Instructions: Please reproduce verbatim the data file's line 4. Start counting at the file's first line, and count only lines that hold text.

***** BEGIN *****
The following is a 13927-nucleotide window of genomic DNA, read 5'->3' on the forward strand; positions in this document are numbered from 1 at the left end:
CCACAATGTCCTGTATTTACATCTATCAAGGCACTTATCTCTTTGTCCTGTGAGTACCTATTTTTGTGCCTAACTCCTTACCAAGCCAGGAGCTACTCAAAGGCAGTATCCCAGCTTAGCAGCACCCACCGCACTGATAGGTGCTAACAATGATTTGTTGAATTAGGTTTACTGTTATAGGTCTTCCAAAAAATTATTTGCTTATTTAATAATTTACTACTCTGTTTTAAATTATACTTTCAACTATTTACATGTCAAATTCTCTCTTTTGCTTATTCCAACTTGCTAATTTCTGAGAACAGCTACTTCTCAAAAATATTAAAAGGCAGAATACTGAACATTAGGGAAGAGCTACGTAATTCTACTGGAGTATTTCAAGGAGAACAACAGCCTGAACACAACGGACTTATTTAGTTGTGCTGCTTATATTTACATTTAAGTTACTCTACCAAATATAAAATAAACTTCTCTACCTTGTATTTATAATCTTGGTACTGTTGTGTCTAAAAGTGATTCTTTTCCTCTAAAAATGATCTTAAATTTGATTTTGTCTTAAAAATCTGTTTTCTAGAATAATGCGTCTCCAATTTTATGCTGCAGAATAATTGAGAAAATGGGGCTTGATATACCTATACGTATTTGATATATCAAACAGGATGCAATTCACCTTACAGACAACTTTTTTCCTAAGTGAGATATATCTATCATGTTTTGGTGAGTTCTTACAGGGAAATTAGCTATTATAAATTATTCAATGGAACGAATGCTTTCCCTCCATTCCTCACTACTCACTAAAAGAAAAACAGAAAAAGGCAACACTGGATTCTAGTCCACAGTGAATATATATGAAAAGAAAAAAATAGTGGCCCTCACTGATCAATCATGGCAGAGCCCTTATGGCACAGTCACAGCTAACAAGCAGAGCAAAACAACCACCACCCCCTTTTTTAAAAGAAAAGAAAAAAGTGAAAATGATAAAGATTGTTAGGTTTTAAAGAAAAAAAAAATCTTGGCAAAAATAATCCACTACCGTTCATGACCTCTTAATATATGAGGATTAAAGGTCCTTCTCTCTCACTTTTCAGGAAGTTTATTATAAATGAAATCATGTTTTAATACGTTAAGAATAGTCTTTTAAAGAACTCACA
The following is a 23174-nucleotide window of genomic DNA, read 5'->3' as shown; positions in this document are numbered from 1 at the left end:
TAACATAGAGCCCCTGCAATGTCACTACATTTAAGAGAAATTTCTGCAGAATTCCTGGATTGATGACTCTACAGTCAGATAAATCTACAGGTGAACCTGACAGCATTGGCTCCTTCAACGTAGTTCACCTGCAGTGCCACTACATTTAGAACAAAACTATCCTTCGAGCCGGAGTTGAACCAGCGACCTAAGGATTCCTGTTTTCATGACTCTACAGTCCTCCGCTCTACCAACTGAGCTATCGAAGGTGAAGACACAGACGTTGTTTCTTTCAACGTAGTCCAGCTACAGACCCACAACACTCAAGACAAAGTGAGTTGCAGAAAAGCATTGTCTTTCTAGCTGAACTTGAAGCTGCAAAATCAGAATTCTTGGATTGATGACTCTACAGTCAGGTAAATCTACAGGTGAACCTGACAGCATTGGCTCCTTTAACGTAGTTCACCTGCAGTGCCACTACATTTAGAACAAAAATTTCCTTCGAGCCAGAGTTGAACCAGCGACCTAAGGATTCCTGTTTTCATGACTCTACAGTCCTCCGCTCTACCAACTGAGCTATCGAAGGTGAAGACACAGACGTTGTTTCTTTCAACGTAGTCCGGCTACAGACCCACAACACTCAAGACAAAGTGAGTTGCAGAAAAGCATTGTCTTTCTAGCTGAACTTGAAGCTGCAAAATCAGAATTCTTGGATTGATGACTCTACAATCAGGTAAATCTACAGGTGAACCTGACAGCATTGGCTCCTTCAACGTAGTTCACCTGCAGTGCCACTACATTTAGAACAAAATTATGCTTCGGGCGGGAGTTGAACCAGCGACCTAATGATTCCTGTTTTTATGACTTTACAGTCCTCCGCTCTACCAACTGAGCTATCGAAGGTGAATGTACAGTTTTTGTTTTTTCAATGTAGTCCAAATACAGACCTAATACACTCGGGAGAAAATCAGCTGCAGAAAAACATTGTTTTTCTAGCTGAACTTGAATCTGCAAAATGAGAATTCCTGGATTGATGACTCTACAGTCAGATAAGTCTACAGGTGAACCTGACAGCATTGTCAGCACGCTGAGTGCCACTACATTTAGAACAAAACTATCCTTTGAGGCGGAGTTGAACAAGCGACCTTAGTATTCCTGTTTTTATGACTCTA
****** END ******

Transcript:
TAACATAGAGCCCCTGCAATGTCACTACATTTAAGAGAAATTTCTGCAGAATTCCTGGATTGATGACTCTACAGTCAGATAAATCTACAGGTGAACCTGACAGCATTGGCTCCTTCAACGTAGTTCACCTGCAGTGCCACTACATTTAGAACAAAACTATCCTTCGAGCCGGAGTTGAACCAGCGACCTAAGGATTCCTGTTTTCATGACTCTACAGTCCTCCGCTCTACCAACTGAGCTATCGAAGGTGAAGACACAGACGTTGTTTCTTTCAACGTAGTCCAGCTACAGACCCACAACACTCAAGACAAAGTGAGTTGCAGAAAAGCATTGTCTTTCTAGCTGAACTTGAAGCTGCAAAATCAGAATTCTTGGATTGATGACTCTACAGTCAGGTAAATCTACAGGTGAACCTGACAGCATTGGCTCCTTTAACGTAGTTCACCTGCAGTGCCACTACATTTAGAACAAAAATTTCCTTCGAGCCAGAGTTGAACCAGCGACCTAAGGATTCCTGTTTTCATGACTCTACAGTCCTCCGCTCTACCAACTGAGCTATCGAAGGTGAAGACACAGACGTTGTTTCTTTCAACGTAGTCCGGCTACAGACCCACAACACTCAAGACAAAGTGAGTTGCAGAAAAGCATTGTCTTTCTAGCTGAACTTGAAGCTGCAAAATCAGAATTCTTGGATTGATGACTCTACAATCAGGTAAATCTACAGGTGAACCTGACAGCATTGGCTCCTTCAACGTAGTTCACCTGCAGTGCCACTACATTTAGAACAAAATTATGCTTCGGGCGGGAGTTGAACCAGCGACCTAATGATTCCTGTTTTTATGACTTTACAGTCCTCCGCTCTACCAACTGAGCTATCGAAGGTGAATGTACAGTTTTTGTTTTTTCAATGTAGTCCAAATACAGACCTAATACACTCGGGAGAAAATCAGCTGCAGAAAAACATTGTTTTTCTAGCTGAACTTGAATCTGCAAAATGAGAATTCCTGGATTGATGACTCTACAGTCAGATAAGTCTACAGGTGAACCTGACAGCATTGTCAGCACGCTGAGTGCCACTACATTTAGAACAAAACTATCCTTTGAGGCGGAGTTGAACAAGCGACCTTAGTATTCCTGTTTTTATGACTCTA